Companies do better with more women leaders, study shows
Wednesday, October 26, 2011
There is a strong correlation
between how well corporations develop and promote their female leaders and how
successful those corporations are in the marketplace, according to new research
by the Eastern Michigan University College of Business.
The Michigan Women's Leadership Index, a biennial survey that looks at female
board members and senior executives at the 100 largest publicly held
corporations headquartered in Michigan, found women hold 10.37 percent of the
849 board seats at Michigan Index 100 companies. That's up from 9.6 percent of
total board seats in 2003.
Among Michigan's Fortune 500 companies, women hold 35 ( 17.86 percent ) of the
total 196 board seats -- up nearly six percentage points since 2003. For the
first time, women directors make up 36.36 percent of the boards of three large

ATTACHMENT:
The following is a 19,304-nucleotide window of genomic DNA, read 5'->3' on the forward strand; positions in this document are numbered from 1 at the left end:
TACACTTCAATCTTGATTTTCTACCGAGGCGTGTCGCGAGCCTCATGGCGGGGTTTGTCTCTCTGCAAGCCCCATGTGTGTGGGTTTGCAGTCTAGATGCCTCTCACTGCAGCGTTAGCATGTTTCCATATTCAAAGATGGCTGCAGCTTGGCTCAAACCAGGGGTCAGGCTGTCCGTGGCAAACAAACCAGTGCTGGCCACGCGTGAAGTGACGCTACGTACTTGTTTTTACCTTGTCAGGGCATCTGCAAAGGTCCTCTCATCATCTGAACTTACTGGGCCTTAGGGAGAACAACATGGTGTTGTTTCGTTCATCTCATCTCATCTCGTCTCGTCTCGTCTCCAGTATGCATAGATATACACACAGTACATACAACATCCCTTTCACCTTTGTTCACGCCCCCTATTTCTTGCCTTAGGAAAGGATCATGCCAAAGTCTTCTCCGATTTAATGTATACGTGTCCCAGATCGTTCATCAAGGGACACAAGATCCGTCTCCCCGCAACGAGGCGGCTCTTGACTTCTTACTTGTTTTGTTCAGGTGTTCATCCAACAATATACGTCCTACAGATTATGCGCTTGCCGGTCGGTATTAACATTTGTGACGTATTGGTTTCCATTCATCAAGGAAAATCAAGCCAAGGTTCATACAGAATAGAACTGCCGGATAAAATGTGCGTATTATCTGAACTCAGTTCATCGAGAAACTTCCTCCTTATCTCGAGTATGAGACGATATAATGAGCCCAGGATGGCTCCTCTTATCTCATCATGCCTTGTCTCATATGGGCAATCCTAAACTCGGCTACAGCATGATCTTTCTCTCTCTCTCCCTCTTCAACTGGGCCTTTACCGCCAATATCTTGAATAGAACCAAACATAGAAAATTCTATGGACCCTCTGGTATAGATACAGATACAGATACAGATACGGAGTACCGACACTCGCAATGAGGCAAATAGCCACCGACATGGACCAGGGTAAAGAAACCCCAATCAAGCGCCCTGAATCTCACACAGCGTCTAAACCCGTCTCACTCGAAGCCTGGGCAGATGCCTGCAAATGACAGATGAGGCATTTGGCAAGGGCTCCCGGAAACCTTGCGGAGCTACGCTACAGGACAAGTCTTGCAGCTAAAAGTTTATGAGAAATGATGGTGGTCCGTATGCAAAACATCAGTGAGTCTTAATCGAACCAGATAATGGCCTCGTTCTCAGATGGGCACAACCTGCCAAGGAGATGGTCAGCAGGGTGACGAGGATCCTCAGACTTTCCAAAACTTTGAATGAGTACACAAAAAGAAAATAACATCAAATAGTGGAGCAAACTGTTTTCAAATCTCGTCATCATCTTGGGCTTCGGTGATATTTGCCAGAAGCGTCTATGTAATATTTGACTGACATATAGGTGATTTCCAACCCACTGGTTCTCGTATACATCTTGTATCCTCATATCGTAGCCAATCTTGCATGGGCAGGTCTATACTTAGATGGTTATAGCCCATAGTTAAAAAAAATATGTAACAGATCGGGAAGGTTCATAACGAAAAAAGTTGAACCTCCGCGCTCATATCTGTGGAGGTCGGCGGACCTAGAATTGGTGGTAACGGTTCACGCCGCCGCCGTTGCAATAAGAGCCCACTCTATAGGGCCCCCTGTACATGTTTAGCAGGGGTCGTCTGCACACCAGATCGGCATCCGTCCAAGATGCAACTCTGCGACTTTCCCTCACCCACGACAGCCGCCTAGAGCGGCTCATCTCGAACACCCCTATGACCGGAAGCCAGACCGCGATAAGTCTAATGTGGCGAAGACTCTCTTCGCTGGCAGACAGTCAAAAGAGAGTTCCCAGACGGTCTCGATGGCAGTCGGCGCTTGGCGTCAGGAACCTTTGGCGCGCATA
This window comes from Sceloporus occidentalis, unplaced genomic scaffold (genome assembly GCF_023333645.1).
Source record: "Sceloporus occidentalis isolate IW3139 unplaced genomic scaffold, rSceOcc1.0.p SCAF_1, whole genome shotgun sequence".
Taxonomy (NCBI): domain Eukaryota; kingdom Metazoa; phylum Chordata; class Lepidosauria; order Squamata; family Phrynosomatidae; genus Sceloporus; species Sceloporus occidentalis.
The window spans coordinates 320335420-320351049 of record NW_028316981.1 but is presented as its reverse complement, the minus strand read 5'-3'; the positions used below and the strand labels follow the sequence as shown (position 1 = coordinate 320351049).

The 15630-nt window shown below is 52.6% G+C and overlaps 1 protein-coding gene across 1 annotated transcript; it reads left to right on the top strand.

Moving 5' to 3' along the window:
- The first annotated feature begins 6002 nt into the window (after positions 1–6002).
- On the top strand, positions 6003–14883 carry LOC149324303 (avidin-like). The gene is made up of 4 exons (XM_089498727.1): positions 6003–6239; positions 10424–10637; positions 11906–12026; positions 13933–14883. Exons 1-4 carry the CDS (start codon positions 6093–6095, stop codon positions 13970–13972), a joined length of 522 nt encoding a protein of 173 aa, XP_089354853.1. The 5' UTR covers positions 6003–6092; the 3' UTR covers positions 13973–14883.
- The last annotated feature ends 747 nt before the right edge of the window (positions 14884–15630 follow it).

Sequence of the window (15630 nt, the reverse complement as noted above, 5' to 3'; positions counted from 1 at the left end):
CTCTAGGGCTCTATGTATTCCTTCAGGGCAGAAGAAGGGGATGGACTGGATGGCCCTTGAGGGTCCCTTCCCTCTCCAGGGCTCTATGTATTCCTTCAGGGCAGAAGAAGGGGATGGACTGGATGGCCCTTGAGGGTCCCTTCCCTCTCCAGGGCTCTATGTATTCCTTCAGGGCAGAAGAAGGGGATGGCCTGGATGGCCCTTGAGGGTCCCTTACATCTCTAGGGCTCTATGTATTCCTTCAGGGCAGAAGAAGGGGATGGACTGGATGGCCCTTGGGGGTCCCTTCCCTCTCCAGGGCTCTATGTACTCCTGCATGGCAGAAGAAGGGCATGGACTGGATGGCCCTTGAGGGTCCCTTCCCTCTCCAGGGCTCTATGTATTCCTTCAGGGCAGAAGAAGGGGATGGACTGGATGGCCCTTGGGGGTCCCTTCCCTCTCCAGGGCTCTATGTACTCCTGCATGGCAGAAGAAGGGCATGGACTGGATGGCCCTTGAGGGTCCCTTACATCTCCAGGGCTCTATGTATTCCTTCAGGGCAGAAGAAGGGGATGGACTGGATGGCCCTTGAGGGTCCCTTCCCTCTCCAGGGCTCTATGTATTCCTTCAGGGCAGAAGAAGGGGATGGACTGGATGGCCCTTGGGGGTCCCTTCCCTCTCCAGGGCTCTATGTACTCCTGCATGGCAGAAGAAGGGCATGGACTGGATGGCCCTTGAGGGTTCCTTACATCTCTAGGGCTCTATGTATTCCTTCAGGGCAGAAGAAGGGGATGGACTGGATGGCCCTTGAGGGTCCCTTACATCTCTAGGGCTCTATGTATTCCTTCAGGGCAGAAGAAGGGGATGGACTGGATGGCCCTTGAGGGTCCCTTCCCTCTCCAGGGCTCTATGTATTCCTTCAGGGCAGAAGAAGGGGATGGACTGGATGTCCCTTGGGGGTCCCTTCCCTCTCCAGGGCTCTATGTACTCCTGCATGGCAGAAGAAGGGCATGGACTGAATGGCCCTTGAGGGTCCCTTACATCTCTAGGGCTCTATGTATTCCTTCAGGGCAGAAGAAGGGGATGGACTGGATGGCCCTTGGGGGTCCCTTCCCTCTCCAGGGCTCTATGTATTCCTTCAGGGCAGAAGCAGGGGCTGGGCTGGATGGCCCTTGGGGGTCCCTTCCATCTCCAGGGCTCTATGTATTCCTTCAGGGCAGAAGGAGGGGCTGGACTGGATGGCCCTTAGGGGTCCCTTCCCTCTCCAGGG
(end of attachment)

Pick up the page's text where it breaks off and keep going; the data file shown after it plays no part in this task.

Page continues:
companies: General Motors, Kelly Services and Steelcase.
"Research provides a strong correlation between women's leadership and the
success of enterprises that do a good job of fostering it," said Megan
Endres, a professor of management who served as lead researcher for the 2011
index. "Women corporate leaders bring male-dominated companies a diversity
of outlooks and opinions that they otherwise would lack. That leads to better
decision making, fewer mistakes and, potentially, higher profits over time."
The number of Michigan Index 100 companies with at least one woman listed among
their top-compensated executives has moved from a low of 16 in 2005 to the high
of 36 in both 2009 and 2011.
"Now that 60 percent of new
college graduates are women, the war for the best and brightest talent will
favor those companies that foster women's leadership,” said Terry Barclay, CEO
of Inforum Center for Leadership. "Employers need to be seen as organizations
where women can lead and succeed.”